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Blog

Living Water

Cara Strickland

23032706859_387933950d_kI always try to pick just the right moment to tell people. That moment is sometime between realizing that they are one of those who will need to know, and the point when they figure it out on their own. Although I frequently share intimate details of my life, in writing, and with my bank teller, or a new acquaintance, there is one thing that I hold back until the last minute.

I have hyperhidrosis, which is believed to be a disorder of the parasympathetic nervous system. What this means is that I sweat excessively, mostly from my hands and feet, although everyone who has this condition is affected a little differently.

The paragraph above is usually what I tell people who are about to give me a professional massage or a pedicure. I’m still nervous every time I say it, but I’ve learned that these are the conversations most likely to go according to plan. These people are professionals.

Whenever I start dating someone new, I begin thinking about when I should tell them. My goal is always to do it before we hold hands for the first time, to minimize the shock, and the revulsion. Although no one has ever reacted badly at first (one boyfriend told me he liked knowing when my anxiety was heightened, so that he could attempt to soothe me), I cannot count the number of times that my beau of the moment has removed his hand from mine, wiping his palm on his pant leg. My sweat stands between me and the intimacy I crave, sometimes.

I was in single digits when I started to notice this phenomenon. My reading confirms that this is fairly standard for those who suffer without another underlying condition to explain the symptoms away. As a nine-year-old, I knew that a pencil was likely to slip through my fingers if I wasn’t paying attention, I couldn’t wear sandals, and that hardback books were my best bet at the library (I was once charged for water damage).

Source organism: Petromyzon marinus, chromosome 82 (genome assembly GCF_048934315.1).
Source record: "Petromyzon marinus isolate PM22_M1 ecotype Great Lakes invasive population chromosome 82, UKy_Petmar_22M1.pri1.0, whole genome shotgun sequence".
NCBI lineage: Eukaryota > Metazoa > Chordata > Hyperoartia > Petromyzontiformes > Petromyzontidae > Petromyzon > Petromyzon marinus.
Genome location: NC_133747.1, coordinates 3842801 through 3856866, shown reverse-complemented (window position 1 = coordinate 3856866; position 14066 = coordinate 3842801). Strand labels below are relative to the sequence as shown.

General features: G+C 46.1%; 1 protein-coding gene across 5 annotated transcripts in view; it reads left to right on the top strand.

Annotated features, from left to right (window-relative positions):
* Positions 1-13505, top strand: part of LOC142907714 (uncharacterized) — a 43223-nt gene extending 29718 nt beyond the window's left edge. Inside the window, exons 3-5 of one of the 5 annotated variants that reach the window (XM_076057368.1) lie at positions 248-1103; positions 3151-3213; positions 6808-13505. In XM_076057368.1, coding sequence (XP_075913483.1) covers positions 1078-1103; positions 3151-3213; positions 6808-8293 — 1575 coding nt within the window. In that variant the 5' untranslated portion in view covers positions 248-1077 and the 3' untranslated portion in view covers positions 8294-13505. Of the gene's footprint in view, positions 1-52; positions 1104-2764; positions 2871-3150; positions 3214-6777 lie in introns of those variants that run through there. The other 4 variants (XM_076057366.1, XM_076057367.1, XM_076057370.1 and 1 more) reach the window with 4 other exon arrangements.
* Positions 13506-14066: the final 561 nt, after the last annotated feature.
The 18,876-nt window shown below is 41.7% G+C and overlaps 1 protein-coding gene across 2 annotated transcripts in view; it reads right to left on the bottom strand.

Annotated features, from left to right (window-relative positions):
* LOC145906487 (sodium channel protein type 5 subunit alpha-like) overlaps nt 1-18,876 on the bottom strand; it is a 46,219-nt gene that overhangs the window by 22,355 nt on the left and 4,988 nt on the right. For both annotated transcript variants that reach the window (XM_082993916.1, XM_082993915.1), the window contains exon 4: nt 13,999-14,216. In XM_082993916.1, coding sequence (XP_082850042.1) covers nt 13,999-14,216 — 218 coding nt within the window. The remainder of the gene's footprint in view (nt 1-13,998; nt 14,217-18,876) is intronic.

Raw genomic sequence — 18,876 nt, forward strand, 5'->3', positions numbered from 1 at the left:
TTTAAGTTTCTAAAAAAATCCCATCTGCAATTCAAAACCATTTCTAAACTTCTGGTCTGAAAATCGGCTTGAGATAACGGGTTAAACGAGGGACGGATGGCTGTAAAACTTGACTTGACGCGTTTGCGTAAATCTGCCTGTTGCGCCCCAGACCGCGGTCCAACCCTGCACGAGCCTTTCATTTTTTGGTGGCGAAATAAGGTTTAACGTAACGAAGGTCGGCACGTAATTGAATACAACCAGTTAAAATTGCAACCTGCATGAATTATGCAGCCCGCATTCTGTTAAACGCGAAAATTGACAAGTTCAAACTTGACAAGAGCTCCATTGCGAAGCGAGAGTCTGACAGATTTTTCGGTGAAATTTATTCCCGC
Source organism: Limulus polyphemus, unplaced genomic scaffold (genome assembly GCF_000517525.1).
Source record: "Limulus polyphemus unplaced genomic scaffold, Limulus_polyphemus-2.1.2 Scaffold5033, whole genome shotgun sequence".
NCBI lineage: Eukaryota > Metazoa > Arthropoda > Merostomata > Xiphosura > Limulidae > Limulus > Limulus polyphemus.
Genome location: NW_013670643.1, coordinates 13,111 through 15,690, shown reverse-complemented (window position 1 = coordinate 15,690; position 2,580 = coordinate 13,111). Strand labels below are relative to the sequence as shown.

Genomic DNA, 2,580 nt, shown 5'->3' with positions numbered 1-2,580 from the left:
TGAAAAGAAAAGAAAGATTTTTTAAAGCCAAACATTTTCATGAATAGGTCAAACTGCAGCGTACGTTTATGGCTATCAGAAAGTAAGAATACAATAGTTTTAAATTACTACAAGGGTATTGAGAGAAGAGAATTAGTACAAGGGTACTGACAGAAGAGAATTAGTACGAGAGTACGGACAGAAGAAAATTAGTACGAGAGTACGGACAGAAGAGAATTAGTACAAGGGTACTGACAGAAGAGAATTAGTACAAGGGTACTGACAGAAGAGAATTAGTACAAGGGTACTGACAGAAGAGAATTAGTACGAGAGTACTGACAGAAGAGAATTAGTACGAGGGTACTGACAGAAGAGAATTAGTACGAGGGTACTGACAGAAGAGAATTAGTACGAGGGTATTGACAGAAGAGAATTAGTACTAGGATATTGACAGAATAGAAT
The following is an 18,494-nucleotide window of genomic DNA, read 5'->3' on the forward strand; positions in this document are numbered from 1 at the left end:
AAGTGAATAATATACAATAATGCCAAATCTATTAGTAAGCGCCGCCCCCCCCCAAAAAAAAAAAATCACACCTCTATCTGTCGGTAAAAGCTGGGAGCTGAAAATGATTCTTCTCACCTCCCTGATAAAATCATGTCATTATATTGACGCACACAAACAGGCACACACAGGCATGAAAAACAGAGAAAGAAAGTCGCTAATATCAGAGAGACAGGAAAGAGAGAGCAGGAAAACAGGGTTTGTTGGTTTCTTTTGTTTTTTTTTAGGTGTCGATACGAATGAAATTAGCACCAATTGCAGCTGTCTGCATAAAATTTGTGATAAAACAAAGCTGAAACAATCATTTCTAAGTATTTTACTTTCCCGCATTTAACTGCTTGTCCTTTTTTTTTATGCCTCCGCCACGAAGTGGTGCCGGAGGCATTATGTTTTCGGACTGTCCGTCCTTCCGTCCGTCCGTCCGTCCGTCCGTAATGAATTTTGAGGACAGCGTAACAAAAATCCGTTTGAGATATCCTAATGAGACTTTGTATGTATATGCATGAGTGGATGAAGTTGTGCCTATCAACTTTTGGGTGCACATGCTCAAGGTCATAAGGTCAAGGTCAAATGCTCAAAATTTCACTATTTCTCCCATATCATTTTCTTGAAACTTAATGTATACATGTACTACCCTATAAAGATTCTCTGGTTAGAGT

In my teens, I went the way of drugs. At the time, my only option was to put a highly concentrated antiperspirant on my hands and feet, wrap them in saran wrap, and cover them with socks and gloves overnight. The antiperspirant burned and dried out my skin, but the sweat got through. After too long, I stopped.

I used to plead with God to take away this condition, frustration twisting deep in my stomach. It seemed like such a small thing for God to do. But it hasn’t changed.

I have learned to live with my extra sweat. I shy away from synthetic fabrics and an abundance of cinnamon. I bought a mat made for hot yoga so I don’t slip. I wipe my hands discreetly before meeting someone new in a handshake. I am patient when I explain the water damage on my phone to the guy at the Apple Store.

Sometimes, my senses overpower me and I squirm. In those moments, I want nothing more than to run my hands under ice cold water while wearing a pair of absorbent socks. My boyfriends are not always the ones who pulled away, sometimes I was the one who couldn’t stand the humidity anymore.

I know that my sweating is outside of my control, something that came to me unbidden. Still, I can’t help but wrestle with shame when holding it up to the light. My sweaty hands are connected to me, a part of me, just like my heart and my lungs.

I have learned that when something doesn’t make sense to me, my best bet is to sit with it, even pour it a cup of tea. In these interactions, I have to force myself to be civil. I cannot say: “why are you here?” so instead I say: “tell me about yourself.” I ask: “could you possibly be living water?”

I believe that our bodies are intentional, that they are the best lens for us to experience the world. I believe that it matters that I am five foot two and a half, that my knees contain tendons that like to hang loose, and that my hands and feet sweat more than most.

My sweaty hands and feet have taught me to be patient with myself, and with others. They have taught me to take myself less seriously. There might be more, I need to schedule another time for tea. Along the way I have also learned that healing doesn’t always take the form I hope for. Some days it looks like sidling up to Jesus and slipping my hand in His, not worried about rejection. He already knows all my stories.